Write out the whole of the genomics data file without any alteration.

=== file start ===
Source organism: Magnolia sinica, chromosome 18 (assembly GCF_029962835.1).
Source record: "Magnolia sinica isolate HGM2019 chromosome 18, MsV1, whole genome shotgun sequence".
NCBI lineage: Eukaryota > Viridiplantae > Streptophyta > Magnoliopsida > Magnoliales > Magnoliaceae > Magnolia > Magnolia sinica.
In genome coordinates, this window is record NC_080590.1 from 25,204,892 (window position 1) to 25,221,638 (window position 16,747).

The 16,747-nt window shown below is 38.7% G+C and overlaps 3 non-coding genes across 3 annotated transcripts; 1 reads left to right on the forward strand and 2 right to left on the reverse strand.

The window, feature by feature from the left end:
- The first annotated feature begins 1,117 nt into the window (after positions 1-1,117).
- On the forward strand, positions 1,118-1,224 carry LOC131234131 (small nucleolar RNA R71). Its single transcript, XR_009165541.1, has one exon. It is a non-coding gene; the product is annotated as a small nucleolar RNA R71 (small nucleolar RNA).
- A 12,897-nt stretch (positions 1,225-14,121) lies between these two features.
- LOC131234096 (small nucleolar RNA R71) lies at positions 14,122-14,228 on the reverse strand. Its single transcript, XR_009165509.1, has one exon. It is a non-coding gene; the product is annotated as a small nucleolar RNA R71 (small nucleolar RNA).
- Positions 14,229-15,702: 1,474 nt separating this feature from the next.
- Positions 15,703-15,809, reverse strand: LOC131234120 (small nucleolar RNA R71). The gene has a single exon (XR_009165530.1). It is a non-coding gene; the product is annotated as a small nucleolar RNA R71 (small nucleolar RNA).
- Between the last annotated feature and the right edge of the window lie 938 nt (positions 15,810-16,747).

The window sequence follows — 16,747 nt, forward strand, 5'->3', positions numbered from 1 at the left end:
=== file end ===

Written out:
Source organism: Magnolia sinica, chromosome 18 (assembly GCF_029962835.1).
Source record: "Magnolia sinica isolate HGM2019 chromosome 18, MsV1, whole genome shotgun sequence".
NCBI lineage: Eukaryota > Viridiplantae > Streptophyta > Magnoliopsida > Magnoliales > Magnoliaceae > Magnolia > Magnolia sinica.
In genome coordinates, this window is record NC_080590.1 from 25,204,892 (window position 1) to 25,221,638 (window position 16,747).

The 16,747-nt window shown below is 38.7% G+C and overlaps 3 non-coding genes across 3 annotated transcripts; 1 reads left to right on the forward strand and 2 right to left on the reverse strand.

The window, feature by feature from the left end:
- The first annotated feature begins 1,117 nt into the window (after positions 1-1,117).
- On the forward strand, positions 1,118-1,224 carry LOC131234131 (small nucleolar RNA R71). Its single transcript, XR_009165541.1, has one exon. It is a non-coding gene; the product is annotated as a small nucleolar RNA R71 (small nucleolar RNA).
- A 12,897-nt stretch (positions 1,225-14,121) lies between these two features.
- LOC131234096 (small nucleolar RNA R71) lies at positions 14,122-14,228 on the reverse strand. Its single transcript, XR_009165509.1, has one exon. It is a non-coding gene; the product is annotated as a small nucleolar RNA R71 (small nucleolar RNA).
- Positions 14,229-15,702: 1,474 nt separating this feature from the next.
- Positions 15,703-15,809, reverse strand: LOC131234120 (small nucleolar RNA R71). The gene has a single exon (XR_009165530.1). It is a non-coding gene; the product is annotated as a small nucleolar RNA R71 (small nucleolar RNA).
- Between the last annotated feature and the right edge of the window lie 938 nt (positions 15,810-16,747).

The window sequence follows — 16,747 nt, forward strand, 5'->3', positions numbered from 1 at the left end: